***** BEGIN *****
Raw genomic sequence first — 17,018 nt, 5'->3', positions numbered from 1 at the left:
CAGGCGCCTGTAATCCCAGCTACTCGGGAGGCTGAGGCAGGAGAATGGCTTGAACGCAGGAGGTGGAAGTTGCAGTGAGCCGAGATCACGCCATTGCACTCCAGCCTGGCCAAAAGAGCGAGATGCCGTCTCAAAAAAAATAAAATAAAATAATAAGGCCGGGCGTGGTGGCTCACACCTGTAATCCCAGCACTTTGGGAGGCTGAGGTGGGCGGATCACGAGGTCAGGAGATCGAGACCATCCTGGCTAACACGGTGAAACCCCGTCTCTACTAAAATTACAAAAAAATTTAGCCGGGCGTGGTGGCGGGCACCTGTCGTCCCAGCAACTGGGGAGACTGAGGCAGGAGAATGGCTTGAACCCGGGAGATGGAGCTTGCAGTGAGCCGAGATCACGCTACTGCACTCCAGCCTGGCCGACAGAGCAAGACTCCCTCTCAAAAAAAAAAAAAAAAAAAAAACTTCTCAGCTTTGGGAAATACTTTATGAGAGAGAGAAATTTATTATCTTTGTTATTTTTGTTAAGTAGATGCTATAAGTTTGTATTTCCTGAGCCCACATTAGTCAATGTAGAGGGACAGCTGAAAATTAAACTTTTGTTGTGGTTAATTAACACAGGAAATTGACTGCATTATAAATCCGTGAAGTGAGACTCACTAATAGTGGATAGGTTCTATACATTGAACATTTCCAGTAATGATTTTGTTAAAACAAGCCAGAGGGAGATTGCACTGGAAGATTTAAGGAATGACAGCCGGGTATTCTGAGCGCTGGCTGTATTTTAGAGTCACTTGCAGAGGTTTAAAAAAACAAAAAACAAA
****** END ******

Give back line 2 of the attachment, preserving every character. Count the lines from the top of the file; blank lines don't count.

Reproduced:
CAGGCGCCTGTAATCCCAGCTACTCGGGAGGCTGAGGCAGGAGAATGGCTTGAACGCAGGAGGTGGAAGTTGCAGTGAGCCGAGATCACGCCATTGCACTCCAGCCTGGCCAAAAGAGCGAGATGCCGTCTCAAAAAAAATAAAATAAAATAATAAGGCCGGGCGTGGTGGCTCACACCTGTAATCCCAGCACTTTGGGAGGCTGAGGTGGGCGGATCACGAGGTCAGGAGATCGAGACCATCCTGGCTAACACGGTGAAACCCCGTCTCTACTAAAATTACAAAAAAATTTAGCCGGGCGTGGTGGCGGGCACCTGTCGTCCCAGCAACTGGGGAGACTGAGGCAGGAGAATGGCTTGAACCCGGGAGATGGAGCTTGCAGTGAGCCGAGATCACGCTACTGCACTCCAGCCTGGCCGACAGAGCAAGACTCCCTCTCAAAAAAAAAAAAAAAAAAAAAACTTCTCAGCTTTGGGAAATACTTTATGAGAGAGAGAAATTTATTATCTTTGTTATTTTTGTTAAGTAGATGCTATAAGTTTGTATTTCCTGAGCCCACATTAGTCAATGTAGAGGGACAGCTGAAAATTAAACTTTTGTTGTGGTTAATTAACACAGGAAATTGACTGCATTATAAATCCGTGAAGTGAGACTCACTAATAGTGGATAGGTTCTATACATTGAACATTTCCAGTAATGATTTTGTTAAAACAAGCCAGAGGGAGATTGCACTGGAAGATTTAAGGAATGACAGCCGGGTATTCTGAGCGCTGGCTGTATTTTAGAGTCACTTGCAGAGGTTTAAAAAAACAAAAAACAAA